Once you decide whether you'll pay points or not, your financing decision will probably come down to two basic options: Should you stick with the traditional fixed-rate loan or take a chance on an adjustable-rate mortgage (ARM)?
Your answer hinges on your individual situation, specifically:
Your current and future family income
Where you think interest rates are headed in the future
When choosing between an ARM and a fixed-rate mortgage, it is important to understand how each works.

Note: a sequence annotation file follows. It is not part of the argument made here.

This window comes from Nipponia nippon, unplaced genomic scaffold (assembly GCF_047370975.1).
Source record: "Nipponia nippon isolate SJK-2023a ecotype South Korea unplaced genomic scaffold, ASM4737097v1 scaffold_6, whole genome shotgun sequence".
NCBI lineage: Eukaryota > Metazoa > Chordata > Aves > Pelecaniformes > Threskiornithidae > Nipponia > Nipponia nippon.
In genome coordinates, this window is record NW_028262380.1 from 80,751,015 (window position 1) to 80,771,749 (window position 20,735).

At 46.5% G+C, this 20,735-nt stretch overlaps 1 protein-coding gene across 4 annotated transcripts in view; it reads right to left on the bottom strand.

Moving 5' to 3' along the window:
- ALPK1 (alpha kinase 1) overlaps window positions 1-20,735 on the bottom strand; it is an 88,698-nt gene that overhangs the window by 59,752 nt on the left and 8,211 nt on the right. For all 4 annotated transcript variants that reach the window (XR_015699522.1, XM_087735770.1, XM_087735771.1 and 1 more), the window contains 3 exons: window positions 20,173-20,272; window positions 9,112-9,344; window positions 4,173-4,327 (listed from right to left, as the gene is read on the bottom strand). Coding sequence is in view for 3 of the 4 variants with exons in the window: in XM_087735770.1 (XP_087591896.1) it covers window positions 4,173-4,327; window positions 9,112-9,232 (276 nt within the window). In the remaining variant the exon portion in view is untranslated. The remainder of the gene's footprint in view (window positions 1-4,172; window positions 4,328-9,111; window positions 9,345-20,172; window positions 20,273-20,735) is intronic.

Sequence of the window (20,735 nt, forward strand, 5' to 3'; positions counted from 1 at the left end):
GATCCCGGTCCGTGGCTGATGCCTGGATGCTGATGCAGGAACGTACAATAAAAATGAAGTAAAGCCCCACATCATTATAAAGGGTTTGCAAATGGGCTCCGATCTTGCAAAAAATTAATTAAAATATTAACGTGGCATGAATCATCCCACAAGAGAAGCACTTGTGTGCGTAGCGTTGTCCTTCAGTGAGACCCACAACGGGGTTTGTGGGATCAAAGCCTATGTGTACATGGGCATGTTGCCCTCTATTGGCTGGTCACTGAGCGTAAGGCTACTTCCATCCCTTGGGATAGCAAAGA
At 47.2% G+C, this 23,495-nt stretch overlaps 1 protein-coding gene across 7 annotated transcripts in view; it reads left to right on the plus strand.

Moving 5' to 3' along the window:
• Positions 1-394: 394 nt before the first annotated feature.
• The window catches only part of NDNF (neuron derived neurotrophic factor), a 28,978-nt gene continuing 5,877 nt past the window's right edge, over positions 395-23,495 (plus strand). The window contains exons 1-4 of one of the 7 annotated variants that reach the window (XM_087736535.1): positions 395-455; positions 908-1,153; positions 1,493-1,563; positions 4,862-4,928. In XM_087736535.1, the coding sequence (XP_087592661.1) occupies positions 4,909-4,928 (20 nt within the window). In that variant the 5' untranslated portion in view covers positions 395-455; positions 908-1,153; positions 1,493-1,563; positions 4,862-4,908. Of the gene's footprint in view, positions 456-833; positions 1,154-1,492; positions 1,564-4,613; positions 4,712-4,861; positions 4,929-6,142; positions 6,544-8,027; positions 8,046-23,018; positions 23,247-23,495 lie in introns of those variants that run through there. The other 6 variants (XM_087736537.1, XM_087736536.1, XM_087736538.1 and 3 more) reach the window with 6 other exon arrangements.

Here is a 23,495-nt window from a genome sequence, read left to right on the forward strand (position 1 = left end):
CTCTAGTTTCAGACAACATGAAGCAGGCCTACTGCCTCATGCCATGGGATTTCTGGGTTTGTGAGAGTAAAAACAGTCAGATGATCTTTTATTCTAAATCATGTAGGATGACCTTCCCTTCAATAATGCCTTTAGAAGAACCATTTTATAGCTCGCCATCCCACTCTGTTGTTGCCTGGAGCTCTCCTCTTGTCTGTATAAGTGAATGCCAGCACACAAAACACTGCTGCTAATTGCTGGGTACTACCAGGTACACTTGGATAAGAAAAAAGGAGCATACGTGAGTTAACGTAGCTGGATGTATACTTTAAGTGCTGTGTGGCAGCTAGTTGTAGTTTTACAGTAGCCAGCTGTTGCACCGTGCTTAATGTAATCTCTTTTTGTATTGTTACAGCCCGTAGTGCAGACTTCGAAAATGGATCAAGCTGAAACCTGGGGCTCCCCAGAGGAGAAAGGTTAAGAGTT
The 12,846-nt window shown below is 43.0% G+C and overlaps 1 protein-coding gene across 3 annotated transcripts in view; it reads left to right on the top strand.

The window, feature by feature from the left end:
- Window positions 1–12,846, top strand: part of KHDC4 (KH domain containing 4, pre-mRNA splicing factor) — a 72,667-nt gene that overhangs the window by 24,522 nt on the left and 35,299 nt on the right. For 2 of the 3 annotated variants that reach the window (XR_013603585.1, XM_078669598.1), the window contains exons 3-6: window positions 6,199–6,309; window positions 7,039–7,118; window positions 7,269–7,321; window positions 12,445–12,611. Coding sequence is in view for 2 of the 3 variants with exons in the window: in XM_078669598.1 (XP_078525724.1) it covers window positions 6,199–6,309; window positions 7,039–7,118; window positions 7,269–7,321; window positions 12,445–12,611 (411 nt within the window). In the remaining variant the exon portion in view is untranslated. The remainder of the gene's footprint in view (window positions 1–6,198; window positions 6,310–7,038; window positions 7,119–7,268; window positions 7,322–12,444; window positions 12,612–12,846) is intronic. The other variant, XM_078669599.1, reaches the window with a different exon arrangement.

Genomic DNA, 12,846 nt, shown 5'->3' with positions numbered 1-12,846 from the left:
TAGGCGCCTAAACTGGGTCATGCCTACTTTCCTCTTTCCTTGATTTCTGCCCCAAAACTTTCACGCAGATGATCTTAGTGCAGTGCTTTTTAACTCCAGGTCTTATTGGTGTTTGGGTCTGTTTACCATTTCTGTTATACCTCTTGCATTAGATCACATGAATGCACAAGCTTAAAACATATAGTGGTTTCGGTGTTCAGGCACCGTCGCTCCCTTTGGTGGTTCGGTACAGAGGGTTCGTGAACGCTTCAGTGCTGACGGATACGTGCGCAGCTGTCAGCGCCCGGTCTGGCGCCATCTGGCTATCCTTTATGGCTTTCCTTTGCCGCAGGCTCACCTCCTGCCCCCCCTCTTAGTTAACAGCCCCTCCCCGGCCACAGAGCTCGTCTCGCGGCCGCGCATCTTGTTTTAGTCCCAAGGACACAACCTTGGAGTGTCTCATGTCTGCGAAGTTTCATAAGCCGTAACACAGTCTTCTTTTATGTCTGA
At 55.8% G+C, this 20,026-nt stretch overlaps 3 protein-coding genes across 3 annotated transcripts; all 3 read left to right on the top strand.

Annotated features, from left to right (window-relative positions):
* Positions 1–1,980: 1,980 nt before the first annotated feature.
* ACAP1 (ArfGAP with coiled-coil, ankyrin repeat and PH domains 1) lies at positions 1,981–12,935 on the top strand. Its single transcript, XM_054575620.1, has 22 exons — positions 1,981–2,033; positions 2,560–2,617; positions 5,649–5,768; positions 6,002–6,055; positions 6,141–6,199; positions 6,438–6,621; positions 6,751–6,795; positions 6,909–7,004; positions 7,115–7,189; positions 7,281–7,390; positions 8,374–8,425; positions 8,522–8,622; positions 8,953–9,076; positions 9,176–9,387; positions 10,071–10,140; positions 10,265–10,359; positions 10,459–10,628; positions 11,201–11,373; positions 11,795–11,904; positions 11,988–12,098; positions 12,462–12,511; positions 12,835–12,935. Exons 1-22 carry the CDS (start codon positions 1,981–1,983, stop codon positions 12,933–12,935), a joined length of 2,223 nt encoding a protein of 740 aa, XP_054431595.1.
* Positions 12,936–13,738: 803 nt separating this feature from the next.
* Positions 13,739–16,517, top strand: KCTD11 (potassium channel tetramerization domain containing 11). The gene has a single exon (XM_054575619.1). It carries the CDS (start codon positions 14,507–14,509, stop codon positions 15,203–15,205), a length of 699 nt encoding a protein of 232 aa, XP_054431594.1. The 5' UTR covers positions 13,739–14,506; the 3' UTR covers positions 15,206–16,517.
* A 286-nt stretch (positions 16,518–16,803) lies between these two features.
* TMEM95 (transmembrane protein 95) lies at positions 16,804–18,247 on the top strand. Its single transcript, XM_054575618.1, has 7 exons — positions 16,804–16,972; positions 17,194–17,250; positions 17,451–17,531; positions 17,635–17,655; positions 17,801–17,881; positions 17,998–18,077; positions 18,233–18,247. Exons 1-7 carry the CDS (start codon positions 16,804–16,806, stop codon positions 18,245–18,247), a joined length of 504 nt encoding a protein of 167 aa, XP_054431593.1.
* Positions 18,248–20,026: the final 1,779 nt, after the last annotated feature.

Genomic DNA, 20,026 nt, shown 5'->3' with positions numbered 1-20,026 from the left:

The fixed-rate option is fairly straightforward. It has an interest rate and monthly payments that remain constant over the life of the loan. With an ARM, the interest rate varies with the index to which it is tied. ARMs usually have low fixed interest rates, known as "teasers," for an initial period. This period may be six months to as many as seven years. Thereafter, the rate is adjusted based on a predetermined index. Many ARMs cap the interest rate increase at six points over the life of the loan with annual increases of no more than two points. This helps you avoid "payment shock" if interest rates rise while you hold the loan.
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